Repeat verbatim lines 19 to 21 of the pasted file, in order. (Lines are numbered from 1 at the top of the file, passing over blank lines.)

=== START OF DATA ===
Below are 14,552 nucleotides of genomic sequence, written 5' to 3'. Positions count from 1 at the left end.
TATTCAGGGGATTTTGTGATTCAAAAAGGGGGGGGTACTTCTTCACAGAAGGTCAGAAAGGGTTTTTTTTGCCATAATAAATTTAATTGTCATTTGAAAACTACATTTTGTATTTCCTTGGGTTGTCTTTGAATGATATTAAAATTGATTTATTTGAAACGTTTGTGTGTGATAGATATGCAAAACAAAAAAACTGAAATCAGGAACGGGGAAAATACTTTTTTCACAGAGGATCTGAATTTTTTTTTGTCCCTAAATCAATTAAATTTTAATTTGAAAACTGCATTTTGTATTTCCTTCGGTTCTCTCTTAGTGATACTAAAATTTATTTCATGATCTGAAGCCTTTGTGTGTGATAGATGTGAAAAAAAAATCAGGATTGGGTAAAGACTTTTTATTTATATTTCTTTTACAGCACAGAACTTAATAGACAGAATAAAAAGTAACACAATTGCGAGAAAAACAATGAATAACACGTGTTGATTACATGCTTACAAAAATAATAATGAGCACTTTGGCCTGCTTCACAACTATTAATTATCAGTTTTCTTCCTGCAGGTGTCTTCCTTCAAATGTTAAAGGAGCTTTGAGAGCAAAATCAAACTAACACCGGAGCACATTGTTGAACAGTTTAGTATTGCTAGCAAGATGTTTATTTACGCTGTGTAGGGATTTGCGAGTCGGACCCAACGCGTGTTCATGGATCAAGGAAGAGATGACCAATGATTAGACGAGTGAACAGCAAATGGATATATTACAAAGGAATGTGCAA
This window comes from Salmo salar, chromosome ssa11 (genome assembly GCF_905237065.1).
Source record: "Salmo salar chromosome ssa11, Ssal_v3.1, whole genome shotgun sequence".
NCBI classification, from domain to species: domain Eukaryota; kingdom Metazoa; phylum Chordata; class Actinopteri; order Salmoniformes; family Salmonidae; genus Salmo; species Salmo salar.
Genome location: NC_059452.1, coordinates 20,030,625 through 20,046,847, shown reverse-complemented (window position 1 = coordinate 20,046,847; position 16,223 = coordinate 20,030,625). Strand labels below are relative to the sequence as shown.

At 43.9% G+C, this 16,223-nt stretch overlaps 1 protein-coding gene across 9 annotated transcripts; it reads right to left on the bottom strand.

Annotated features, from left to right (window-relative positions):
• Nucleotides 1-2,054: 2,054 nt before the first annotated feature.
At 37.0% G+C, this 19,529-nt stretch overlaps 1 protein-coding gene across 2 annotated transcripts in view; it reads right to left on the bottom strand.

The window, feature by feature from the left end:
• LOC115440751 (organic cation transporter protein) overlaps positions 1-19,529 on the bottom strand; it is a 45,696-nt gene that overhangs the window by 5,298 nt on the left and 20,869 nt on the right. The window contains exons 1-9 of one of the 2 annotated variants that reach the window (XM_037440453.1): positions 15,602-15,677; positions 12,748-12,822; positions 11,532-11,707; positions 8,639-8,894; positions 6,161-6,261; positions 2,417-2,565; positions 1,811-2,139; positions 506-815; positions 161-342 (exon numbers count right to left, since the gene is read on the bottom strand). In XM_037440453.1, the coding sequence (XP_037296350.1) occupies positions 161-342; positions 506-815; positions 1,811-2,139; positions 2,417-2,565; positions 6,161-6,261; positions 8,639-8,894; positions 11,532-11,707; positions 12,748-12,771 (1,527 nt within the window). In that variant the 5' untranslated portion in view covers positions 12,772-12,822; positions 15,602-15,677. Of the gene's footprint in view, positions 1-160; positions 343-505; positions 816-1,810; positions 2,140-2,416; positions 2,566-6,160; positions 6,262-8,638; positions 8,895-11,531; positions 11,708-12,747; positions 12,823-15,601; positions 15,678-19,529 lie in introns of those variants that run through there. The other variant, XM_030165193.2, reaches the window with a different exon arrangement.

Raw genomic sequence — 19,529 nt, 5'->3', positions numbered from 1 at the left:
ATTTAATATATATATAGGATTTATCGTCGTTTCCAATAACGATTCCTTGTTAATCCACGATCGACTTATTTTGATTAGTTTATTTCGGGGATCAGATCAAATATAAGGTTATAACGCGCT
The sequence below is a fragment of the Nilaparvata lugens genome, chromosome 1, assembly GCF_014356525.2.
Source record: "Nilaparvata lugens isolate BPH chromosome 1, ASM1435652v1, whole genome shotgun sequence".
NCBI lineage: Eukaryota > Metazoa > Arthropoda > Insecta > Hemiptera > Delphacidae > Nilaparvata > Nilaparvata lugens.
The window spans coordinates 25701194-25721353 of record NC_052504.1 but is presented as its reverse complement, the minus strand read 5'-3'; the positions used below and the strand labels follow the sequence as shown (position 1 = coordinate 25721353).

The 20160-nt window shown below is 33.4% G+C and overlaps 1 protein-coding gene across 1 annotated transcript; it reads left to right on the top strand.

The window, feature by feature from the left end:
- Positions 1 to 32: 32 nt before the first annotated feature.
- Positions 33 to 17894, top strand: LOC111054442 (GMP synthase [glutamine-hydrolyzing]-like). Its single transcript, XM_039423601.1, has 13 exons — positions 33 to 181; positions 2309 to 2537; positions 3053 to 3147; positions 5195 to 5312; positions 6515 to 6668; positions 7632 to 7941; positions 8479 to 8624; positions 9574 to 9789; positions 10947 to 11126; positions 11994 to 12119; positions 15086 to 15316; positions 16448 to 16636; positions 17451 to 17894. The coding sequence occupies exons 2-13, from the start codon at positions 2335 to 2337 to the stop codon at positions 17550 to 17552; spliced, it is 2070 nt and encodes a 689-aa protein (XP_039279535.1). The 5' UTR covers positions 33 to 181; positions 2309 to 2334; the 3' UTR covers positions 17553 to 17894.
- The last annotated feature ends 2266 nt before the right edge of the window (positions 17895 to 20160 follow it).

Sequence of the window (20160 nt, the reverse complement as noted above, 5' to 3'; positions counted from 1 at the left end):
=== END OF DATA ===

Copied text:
The 20160-nt window shown below is 33.4% G+C and overlaps 1 protein-coding gene across 1 annotated transcript; it reads left to right on the top strand.

The window, feature by feature from the left end:
- Positions 1 to 32: 32 nt before the first annotated feature.